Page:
Thursday, December 20, 2012

Be the Best Guest There!

First things first.  If someone is kind enough to invite you into their home, answer their invitation - aye or nay - within two days of getting it.  Your host has to know more than "vaguely" how many people are comoing to insure that there's plenty of food and wassil.

In fact, there are set amounts for which bottle size serves X number of people.  Addtitionally, you probably have a pretty good idea about your friends capacities.

Californians have been irritating me for years with a response like this, "Oh, that sounds like so much fun.  We'll try to pop by."  I do not want to here that you may deign to attend, I want to know if you are going to come or not.  I want you off of my mind, one way or another.  So be forthright when you answer an invitation.

A lot of people do bring wine to a gathering, but don't depend on it.  And, uh, you don't have to drink all of the booze in the house at your event.  I think it's called the Innkeeper's Law and it means that if you let a guest depart, sloshed to the gills and something happens to said guest, you will be held responsible. 

Take care with silverware, guests.  Long ago an excited guest absent-mindedly put a good fork in the trash.  She'd carelessly swiped off her plate and the fork went with it.  And I didn't discover this until long after the trash had been taken out.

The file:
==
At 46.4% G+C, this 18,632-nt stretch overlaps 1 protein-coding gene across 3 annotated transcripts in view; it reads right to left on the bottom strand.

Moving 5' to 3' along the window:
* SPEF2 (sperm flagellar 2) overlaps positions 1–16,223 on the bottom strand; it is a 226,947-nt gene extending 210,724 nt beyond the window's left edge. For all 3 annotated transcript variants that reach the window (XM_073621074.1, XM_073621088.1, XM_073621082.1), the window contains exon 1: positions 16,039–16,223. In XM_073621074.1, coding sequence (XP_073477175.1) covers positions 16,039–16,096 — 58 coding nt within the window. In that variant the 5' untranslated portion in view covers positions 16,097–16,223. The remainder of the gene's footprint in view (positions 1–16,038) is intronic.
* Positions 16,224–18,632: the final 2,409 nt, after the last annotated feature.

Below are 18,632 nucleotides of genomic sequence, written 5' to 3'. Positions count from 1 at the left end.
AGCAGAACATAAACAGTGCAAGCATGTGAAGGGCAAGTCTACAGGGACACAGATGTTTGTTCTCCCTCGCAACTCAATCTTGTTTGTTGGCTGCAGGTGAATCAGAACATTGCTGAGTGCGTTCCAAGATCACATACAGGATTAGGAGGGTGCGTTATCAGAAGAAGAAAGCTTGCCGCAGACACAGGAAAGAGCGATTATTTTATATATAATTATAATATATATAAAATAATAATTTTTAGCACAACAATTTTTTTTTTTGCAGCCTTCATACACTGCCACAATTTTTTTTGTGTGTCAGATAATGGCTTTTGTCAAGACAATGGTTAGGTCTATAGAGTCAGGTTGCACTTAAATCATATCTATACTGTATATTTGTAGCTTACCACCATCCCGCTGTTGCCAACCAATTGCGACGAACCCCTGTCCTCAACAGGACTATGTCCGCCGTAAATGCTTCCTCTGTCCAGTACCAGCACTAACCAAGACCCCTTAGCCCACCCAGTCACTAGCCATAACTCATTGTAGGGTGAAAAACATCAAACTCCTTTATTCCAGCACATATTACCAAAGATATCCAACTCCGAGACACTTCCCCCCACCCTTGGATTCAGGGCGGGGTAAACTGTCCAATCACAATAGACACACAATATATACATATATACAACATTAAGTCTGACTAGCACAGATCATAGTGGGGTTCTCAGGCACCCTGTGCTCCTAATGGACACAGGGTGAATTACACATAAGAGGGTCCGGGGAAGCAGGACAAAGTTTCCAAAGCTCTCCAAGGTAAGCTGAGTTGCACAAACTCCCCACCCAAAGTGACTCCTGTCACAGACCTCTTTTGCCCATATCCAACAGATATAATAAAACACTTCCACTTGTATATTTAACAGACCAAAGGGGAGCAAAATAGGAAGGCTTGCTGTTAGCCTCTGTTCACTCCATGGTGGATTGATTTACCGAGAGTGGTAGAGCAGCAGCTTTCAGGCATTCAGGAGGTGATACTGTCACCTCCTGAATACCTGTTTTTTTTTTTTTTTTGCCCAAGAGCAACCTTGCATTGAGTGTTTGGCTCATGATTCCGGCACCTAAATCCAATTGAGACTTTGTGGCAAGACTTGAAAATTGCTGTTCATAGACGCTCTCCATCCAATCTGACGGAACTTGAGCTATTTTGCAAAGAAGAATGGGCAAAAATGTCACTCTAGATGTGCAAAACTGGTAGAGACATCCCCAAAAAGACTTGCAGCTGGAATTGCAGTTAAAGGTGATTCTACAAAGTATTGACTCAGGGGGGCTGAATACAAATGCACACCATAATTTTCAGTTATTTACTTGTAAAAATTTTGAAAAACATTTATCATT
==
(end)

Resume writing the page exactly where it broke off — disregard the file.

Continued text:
If it's a buffet or family-style dinner with passed serving bowls, try to put the serving spoon back in it's original dish.  The salad tongs don't bring a lot to the candied yams, if you get my drift.

If you have small children, spring for a babysitter!  Don't bring little kids (or the family dog) to an adult party (this means alcohol is involved.)  They're a distraction and have no business being with the grown ups.  They'll age quickly enough and can then hang out with their own age-appropriate friends.

Have a great holiday (and listen for your mother's voice here) "Mind your manners!"

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